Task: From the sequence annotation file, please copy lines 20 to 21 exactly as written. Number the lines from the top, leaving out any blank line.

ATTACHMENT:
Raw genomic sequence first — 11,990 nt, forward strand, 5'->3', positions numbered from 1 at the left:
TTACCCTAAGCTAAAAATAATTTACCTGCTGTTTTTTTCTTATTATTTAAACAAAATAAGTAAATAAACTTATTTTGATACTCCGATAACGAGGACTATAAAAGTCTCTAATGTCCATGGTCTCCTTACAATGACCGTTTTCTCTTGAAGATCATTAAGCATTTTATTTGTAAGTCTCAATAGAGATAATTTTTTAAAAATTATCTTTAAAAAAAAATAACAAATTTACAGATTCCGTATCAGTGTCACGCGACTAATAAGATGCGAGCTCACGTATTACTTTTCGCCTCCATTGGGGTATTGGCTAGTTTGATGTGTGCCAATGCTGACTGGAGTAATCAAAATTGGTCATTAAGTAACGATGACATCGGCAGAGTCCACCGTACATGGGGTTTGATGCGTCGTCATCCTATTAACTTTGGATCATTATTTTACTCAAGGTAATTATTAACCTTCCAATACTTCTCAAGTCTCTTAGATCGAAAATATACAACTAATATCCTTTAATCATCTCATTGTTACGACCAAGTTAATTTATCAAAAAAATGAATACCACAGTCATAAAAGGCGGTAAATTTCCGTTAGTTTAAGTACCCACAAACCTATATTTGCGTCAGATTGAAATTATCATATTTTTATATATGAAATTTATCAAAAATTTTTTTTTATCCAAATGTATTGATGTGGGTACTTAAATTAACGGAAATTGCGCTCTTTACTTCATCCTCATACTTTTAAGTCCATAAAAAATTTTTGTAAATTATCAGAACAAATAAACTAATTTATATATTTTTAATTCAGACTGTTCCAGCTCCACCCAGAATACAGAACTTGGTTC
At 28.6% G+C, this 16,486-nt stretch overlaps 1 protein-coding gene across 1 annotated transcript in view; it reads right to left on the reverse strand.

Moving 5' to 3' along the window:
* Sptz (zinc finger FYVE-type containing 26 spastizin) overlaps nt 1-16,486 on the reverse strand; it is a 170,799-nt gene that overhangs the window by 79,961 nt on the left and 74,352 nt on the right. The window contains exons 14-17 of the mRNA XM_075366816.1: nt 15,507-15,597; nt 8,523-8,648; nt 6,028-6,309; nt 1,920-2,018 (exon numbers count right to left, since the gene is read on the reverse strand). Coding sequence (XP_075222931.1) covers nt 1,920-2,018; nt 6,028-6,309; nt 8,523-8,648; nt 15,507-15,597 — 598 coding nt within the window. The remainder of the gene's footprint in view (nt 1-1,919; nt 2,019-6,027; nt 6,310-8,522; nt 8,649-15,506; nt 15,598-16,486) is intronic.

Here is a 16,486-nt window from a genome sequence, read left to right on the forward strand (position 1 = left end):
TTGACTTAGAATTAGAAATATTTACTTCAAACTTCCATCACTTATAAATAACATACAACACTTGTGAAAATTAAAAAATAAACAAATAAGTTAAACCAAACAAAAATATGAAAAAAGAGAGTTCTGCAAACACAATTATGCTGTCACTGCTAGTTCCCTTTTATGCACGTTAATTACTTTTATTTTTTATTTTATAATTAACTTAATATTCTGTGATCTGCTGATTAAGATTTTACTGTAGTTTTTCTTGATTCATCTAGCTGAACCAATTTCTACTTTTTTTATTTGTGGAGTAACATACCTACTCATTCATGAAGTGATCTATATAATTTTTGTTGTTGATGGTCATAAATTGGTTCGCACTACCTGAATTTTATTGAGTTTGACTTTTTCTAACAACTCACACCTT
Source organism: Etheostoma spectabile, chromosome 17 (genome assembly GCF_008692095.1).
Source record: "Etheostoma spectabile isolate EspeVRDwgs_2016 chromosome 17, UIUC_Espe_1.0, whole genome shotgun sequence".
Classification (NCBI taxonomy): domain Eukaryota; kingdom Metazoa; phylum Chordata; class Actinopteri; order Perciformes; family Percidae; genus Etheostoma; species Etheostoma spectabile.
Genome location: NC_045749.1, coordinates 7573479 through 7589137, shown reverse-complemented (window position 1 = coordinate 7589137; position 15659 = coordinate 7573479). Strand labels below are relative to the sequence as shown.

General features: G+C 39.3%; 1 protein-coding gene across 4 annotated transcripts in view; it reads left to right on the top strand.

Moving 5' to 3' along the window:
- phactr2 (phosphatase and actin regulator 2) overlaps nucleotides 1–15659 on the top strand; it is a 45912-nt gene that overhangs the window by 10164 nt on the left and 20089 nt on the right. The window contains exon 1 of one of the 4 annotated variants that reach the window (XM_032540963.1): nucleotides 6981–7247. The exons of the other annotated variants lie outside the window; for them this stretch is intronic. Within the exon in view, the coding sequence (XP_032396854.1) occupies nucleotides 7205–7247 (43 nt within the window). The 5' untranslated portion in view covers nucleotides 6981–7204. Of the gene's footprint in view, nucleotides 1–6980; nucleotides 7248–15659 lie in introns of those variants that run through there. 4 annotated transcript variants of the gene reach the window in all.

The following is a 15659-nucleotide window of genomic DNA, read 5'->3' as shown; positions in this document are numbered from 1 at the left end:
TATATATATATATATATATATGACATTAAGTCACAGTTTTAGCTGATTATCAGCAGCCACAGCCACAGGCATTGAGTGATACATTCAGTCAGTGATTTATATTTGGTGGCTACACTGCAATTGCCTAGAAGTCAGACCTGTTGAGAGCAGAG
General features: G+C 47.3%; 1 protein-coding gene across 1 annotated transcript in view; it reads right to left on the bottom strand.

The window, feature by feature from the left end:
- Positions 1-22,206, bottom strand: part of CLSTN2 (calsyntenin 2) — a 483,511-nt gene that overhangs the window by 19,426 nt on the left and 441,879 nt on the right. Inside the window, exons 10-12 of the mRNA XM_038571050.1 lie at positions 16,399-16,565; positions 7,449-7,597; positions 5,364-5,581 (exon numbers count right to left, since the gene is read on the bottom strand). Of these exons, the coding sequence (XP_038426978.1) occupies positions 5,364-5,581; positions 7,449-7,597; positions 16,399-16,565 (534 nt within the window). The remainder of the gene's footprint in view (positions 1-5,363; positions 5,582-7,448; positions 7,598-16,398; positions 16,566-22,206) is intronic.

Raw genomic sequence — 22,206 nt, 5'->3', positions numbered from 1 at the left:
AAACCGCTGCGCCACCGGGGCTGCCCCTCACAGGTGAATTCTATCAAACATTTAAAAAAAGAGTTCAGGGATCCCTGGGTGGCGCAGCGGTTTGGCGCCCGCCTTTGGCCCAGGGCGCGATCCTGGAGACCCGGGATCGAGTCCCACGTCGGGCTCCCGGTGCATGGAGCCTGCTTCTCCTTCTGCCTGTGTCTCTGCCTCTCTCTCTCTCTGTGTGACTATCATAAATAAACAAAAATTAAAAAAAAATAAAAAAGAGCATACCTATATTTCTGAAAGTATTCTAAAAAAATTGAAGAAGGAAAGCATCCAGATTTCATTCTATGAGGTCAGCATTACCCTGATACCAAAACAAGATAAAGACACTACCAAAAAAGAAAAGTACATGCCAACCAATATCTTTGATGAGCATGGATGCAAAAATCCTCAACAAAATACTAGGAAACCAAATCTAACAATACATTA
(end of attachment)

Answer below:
Raw genomic sequence — 22,206 nt, 5'->3', positions numbered from 1 at the left:
AAACCGCTGCGCCACCGGGGCTGCCCCTCACAGGTGAATTCTATCAAACATTTAAAAAAAGAGTTCAGGGATCCCTGGGTGGCGCAGCGGTTTGGCGCCCGCCTTTGGCCCAGGGCGCGATCCTGGAGACCCGGGATCGAGTCCCACGTCGGGCTCCCGGTGCATGGAGCCTGCTTCTCCTTCTGCCTGTGTCTCTGCCTCTCTCTCTCTCTGTGTGACTATCATAAATAAACAAAAATTAAAAAAAAATAAAAAAGAGCATACCTATATTTCTGAAAGTATTCTAAAAAAATTGAAGAAGGAAAGCATCCAGATTTCATTCTATGAGGTCAGCATTACCCTGATACCAAAACAAGATAAAGACACTACCAAAAAAGAAAAGTACATGCCAACCAATATCTTTGATGAGCATGGATGCAAAAATCCTCAACAAAATACTAGGAAACCAAATCTAACAATACATTA